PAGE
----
All of the books on work I have surveyed to date build a theology of work starting with the concept of vocation “developed within the framework of the doctrine of creation,” to borrow an expression from Miroslav Volf in Work in the Spirit.
Miroslav Volf is dissatisfied with this framework, developed “in the context of fairly static feudalist and early capitalist societies on the basis of a static theological concept of vocatio.” This framework is both “inapplicable to modern societies and theologically inadequate” because the modern societies are dynamic, not static. “A single, permanent, salaried, and full-time form of employment has given way to multiple and frequently changing jobs.” And “such a dynamic society requires a dynamic understanding of work.”
Volf’s proposal: “a pneumatological [understanding of work] developed within the framework of the doctrine of the last things.” In other words, he wants to shift from “the vocational to a charismatic understanding of work.”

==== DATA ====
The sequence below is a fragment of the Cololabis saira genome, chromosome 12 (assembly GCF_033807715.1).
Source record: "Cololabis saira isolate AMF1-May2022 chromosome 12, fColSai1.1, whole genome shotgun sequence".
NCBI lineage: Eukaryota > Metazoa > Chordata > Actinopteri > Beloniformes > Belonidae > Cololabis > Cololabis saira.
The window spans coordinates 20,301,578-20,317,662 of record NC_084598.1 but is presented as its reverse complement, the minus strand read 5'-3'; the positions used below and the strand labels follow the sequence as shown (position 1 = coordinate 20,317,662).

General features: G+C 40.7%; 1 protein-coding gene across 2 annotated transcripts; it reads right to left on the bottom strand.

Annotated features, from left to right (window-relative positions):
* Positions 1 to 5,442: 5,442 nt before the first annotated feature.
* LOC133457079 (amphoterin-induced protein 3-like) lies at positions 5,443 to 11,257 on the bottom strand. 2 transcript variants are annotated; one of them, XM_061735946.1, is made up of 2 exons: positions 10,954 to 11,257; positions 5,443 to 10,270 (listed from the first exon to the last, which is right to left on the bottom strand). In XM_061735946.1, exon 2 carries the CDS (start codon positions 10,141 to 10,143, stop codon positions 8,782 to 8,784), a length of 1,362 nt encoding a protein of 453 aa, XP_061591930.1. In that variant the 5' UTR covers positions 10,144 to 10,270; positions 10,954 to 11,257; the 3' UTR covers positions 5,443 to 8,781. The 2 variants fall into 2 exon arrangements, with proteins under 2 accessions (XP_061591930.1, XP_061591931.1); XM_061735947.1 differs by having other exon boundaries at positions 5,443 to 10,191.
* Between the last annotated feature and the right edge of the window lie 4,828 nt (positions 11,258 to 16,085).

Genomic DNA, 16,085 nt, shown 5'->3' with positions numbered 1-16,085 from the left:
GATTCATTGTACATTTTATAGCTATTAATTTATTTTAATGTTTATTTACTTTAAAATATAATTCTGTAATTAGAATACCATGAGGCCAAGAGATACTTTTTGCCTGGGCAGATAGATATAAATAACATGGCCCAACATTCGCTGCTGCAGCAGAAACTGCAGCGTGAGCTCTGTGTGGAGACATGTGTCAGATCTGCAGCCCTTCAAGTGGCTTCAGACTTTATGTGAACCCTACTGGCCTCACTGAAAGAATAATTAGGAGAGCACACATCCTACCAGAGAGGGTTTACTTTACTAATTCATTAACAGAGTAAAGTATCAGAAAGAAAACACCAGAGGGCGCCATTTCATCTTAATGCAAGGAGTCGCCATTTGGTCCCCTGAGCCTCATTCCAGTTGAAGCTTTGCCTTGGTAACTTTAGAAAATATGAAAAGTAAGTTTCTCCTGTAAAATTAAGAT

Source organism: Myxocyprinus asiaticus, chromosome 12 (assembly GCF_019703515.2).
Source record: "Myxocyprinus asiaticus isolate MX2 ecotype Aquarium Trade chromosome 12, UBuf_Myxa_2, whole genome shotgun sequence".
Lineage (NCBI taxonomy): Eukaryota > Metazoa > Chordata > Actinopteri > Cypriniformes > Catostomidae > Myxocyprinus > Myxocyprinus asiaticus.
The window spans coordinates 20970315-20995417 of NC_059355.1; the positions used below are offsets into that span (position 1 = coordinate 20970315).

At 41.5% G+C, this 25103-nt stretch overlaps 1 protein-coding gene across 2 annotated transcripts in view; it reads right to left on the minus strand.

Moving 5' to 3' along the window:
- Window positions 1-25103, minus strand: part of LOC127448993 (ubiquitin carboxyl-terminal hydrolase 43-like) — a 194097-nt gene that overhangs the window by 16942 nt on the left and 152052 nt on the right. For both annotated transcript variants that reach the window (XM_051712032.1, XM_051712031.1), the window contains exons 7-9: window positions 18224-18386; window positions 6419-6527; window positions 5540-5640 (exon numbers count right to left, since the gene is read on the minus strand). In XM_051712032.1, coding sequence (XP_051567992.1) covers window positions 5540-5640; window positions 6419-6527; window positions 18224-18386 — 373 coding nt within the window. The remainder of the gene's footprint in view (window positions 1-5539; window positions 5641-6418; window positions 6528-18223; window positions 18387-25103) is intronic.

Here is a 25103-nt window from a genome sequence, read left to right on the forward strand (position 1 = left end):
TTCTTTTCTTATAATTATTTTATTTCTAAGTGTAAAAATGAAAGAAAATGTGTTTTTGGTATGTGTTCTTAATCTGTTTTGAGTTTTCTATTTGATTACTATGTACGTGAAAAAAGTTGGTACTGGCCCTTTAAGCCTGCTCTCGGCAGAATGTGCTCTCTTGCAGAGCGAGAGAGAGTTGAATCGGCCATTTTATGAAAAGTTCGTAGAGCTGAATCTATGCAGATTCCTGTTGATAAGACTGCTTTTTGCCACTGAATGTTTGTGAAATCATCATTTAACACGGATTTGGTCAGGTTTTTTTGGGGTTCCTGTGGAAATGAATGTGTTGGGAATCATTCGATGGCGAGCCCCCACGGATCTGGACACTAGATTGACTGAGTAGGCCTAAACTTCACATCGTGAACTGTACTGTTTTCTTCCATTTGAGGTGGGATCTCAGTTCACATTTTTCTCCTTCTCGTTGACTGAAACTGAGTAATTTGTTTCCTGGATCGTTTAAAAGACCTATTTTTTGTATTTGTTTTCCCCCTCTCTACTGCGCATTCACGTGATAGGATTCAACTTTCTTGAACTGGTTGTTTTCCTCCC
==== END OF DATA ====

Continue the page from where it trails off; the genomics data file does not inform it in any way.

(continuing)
How did he arrive at this? By noting how “Paul utilizes a very dynamic concept, charisma, for theological reflection on Christian activity (especially inside the Christian community).” Volf thought, “since the whole life of a Christian is by definition a life in the Spirit, work cannot be an exception, whether that work is ecclesiastical or secular.” (Notice how Volf eviscerates the unbiblical sacred-secular distinction here with such ease by appeal to “a life in the Spirit”! Incredible.)
I feel as though Volf is putting his finger right on that specific, nebulous, not-fully-satisfying thing I have been feeling but was unable to identify or articulate from all my readings on vocation.
I am so excited to read on.